"Finally, we request that you please remove any and all links to other sites containing infringing "Buffy the Vampire Slayer" material. You are hereby put on notice that liability for contributory copyright infringement can emanate from your providing such links."

All in all, I totally agree with Fox's position. They did not request the site be closed. All they ask is that a site not provide unlicensed "useable" materials, not link to sites breaking copyright or licensing laws, and not use copyrighted images without the appropriate disclaimers.

This is EXACTLY the reason Echo Station is built the way it is. Sure, we could have those awesome graphic images like TheForce.net and look really cool, but we always agreed not to break copyright laws. That philosophy has carried throughout the site. Anytime we've used something that could even possibly be considered copyrighted material, we have given explicit information as to the source, to the best of our abilities. While running a site solely based on someone else's work is difficult to do without crossing the lines, we hope that we have been able to remain satisfactorily within them.

Fox is drawing ITS lines in the sand. I can't say that I blame them. And I certainly won't say that I disagree with them. They are simply attempting to keep what is rightfully theirs, without, in any way, denying fans the ability to maintain their devoted sites.

After all, no one would disagree that publishing chapters of books on a website would be a violation. Why do people feel that using photos, film clips, or transcripts would be exempt?

Buffy fan webmasters are organizing "Operation Blackout" on May 13, a one-day site shutdown that will "peacefully show Fox what the Internet would be like without fan sites." While I applaud their efforts, and hope this will bring attention to their cause, I regretfully doubt it will affect Fox in any way. Buffy would still have fans even if the websites didn't exist, and Fox is making no financial gain from fan sites. Website supporters would be better off organizing a boycott of the show to influence Fox, however, even Buffy fans wouldn't give up their love.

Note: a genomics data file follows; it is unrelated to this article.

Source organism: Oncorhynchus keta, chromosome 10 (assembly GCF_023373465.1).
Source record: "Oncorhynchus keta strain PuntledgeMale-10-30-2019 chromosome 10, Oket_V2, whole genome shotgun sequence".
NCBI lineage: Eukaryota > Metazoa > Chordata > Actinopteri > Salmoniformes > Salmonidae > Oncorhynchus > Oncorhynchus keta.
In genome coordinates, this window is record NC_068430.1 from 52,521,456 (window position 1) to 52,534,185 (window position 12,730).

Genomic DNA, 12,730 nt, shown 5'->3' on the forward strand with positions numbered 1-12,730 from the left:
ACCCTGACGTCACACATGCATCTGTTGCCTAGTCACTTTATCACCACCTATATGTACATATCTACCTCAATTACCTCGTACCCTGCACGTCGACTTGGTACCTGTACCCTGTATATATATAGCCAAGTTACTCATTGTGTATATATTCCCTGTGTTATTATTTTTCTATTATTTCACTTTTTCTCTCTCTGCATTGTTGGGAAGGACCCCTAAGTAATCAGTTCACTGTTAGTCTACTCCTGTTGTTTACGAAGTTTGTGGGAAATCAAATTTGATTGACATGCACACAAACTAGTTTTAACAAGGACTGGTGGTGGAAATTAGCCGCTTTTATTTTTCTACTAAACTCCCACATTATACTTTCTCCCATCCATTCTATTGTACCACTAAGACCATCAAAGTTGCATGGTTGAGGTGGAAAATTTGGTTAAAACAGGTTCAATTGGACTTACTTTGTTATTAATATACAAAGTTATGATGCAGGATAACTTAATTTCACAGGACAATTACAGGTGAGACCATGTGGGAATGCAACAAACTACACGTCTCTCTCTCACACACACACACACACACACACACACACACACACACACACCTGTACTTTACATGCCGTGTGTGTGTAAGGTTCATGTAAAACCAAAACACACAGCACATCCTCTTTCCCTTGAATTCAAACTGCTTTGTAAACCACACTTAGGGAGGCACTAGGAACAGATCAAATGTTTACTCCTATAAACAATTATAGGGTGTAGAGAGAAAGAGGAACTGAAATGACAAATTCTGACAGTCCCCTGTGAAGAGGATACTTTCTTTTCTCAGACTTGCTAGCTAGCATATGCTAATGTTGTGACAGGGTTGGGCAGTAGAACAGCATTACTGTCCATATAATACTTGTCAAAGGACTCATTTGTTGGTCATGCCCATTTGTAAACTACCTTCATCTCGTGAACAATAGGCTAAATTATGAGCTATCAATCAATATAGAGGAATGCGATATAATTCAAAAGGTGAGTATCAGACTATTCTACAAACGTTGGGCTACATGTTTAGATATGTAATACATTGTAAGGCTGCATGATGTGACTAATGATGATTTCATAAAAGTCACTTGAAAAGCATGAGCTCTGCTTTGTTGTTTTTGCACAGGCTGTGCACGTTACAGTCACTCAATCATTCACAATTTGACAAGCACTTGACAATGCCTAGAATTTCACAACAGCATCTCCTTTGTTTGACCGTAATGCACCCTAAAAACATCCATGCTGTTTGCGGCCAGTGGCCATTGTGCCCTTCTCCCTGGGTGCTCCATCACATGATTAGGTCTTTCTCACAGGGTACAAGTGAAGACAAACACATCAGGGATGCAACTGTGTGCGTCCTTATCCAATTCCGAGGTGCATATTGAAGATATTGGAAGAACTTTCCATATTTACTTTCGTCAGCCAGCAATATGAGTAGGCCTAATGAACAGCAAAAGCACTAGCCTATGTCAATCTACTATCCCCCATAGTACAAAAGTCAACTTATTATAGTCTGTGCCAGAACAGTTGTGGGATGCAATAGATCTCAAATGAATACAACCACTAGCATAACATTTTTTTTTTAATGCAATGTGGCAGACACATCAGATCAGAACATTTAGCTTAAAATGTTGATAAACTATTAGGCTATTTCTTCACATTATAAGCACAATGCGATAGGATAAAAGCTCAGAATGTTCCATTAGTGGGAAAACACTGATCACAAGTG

Just as Star Wars had millions of fans before the existence of the Internet, new shows and movies would have their own fan base without the web, as well. Perhaps many Buffy webmasters, like Star Wars webmasters, don't remember the days before the Internet, but no one needed websites in 1977 to be rabid Star Wars fans. If all of the fan sites disappeared today, Buffy and Star Wars would go on with plenty of supporters.

While it is a fantastic way to get fans together and learn more about your hobby, it is also a highly dangerous playground for those who fail to understand the ramifications of their actions while producing a publicly distributed presentation. We webmasters do not have the right to use someone's else's materials, we have the privilege of being allowed by them to focus our time and abilities on something we enjoy. While we the right to print anything we like about the shows, Fox and Lucasfilm have every right to instruct us on how we may use their legally-protected materials. We at Echo Station respect that right, and will continue to remain within the boundaries of legalities. We do, however, support the Buffy webmasters in bringing attention to this matter, and all of its complexities, as the world undergoes the push and pull of attempting to set guidelines on the world of the Internet.

References